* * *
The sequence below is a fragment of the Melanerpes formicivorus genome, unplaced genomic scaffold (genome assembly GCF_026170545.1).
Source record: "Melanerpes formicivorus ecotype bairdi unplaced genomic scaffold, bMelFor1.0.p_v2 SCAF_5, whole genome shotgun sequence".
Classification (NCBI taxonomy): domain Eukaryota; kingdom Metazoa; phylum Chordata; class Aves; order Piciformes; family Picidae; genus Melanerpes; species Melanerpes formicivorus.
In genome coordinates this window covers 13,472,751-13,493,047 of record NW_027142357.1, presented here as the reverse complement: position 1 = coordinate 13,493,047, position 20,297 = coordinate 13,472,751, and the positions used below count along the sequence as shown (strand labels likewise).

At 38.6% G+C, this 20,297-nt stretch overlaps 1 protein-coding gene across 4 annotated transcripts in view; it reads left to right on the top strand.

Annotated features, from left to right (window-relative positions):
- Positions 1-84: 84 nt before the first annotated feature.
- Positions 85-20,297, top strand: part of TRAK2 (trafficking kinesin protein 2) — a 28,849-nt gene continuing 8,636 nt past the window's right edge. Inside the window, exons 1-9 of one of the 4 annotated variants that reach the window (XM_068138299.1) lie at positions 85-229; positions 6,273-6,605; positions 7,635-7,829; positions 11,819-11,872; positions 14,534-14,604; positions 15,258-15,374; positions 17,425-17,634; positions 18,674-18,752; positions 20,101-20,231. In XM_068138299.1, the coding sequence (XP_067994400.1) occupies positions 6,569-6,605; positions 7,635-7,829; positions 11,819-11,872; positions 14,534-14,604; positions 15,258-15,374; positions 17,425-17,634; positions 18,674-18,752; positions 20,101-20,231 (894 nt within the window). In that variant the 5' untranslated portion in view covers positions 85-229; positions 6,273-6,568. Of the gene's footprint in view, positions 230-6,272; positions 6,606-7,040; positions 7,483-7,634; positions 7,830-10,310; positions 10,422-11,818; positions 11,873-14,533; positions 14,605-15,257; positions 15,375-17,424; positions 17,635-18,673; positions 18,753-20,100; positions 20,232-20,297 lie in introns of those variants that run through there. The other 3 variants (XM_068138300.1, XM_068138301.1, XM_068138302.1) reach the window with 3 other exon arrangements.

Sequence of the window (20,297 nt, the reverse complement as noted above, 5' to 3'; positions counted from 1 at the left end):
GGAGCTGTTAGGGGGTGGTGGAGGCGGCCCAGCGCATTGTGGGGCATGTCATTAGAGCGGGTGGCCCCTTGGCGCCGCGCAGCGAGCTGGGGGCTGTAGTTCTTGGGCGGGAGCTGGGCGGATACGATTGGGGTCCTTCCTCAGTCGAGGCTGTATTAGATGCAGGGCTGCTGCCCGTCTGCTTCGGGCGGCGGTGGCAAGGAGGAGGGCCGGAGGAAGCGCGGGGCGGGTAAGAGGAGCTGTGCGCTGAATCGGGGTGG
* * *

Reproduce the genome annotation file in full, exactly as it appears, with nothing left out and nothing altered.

The sequence below is a fragment of the Melanerpes formicivorus genome, unplaced genomic scaffold (genome assembly GCF_026170545.1).
Source record: "Melanerpes formicivorus ecotype bairdi unplaced genomic scaffold, bMelFor1.0.p_v2 SCAF_5, whole genome shotgun sequence".
Classification (NCBI taxonomy): domain Eukaryota; kingdom Metazoa; phylum Chordata; class Aves; order Piciformes; family Picidae; genus Melanerpes; species Melanerpes formicivorus.
In genome coordinates this window covers 13,472,751-13,493,047 of record NW_027142357.1, presented here as the reverse complement: position 1 = coordinate 13,493,047, position 20,297 = coordinate 13,472,751, and the positions used below count along the sequence as shown (strand labels likewise).

At 38.6% G+C, this 20,297-nt stretch overlaps 1 protein-coding gene across 4 annotated transcripts in view; it reads left to right on the top strand.

Annotated features, from left to right (window-relative positions):
- Positions 1-84: 84 nt before the first annotated feature.
- Positions 85-20,297, top strand: part of TRAK2 (trafficking kinesin protein 2) — a 28,849-nt gene continuing 8,636 nt past the window's right edge. Inside the window, exons 1-9 of one of the 4 annotated variants that reach the window (XM_068138299.1) lie at positions 85-229; positions 6,273-6,605; positions 7,635-7,829; positions 11,819-11,872; positions 14,534-14,604; positions 15,258-15,374; positions 17,425-17,634; positions 18,674-18,752; positions 20,101-20,231. In XM_068138299.1, the coding sequence (XP_067994400.1) occupies positions 6,569-6,605; positions 7,635-7,829; positions 11,819-11,872; positions 14,534-14,604; positions 15,258-15,374; positions 17,425-17,634; positions 18,674-18,752; positions 20,101-20,231 (894 nt within the window). In that variant the 5' untranslated portion in view covers positions 85-229; positions 6,273-6,568. Of the gene's footprint in view, positions 230-6,272; positions 6,606-7,040; positions 7,483-7,634; positions 7,830-10,310; positions 10,422-11,818; positions 11,873-14,533; positions 14,605-15,257; positions 15,375-17,424; positions 17,635-18,673; positions 18,753-20,100; positions 20,232-20,297 lie in introns of those variants that run through there. The other 3 variants (XM_068138300.1, XM_068138301.1, XM_068138302.1) reach the window with 3 other exon arrangements.

Sequence of the window (20,297 nt, the reverse complement as noted above, 5' to 3'; positions counted from 1 at the left end):
GGAGCTGTTAGGGGGTGGTGGAGGCGGCCCAGCGCATTGTGGGGCATGTCATTAGAGCGGGTGGCCCCTTGGCGCCGCGCAGCGAGCTGGGGGCTGTAGTTCTTGGGCGGGAGCTGGGCGGATACGATTGGGGTCCTTCCTCAGTCGAGGCTGTATTAGATGCAGGGCTGCTGCCCGTCTGCTTCGGGCGGCGGTGGCAAGGAGGAGGGCCGGAGGAAGCGCGGGGCGGGTAAGAGGAGCTGTGCGCTGAATCGGGGTGG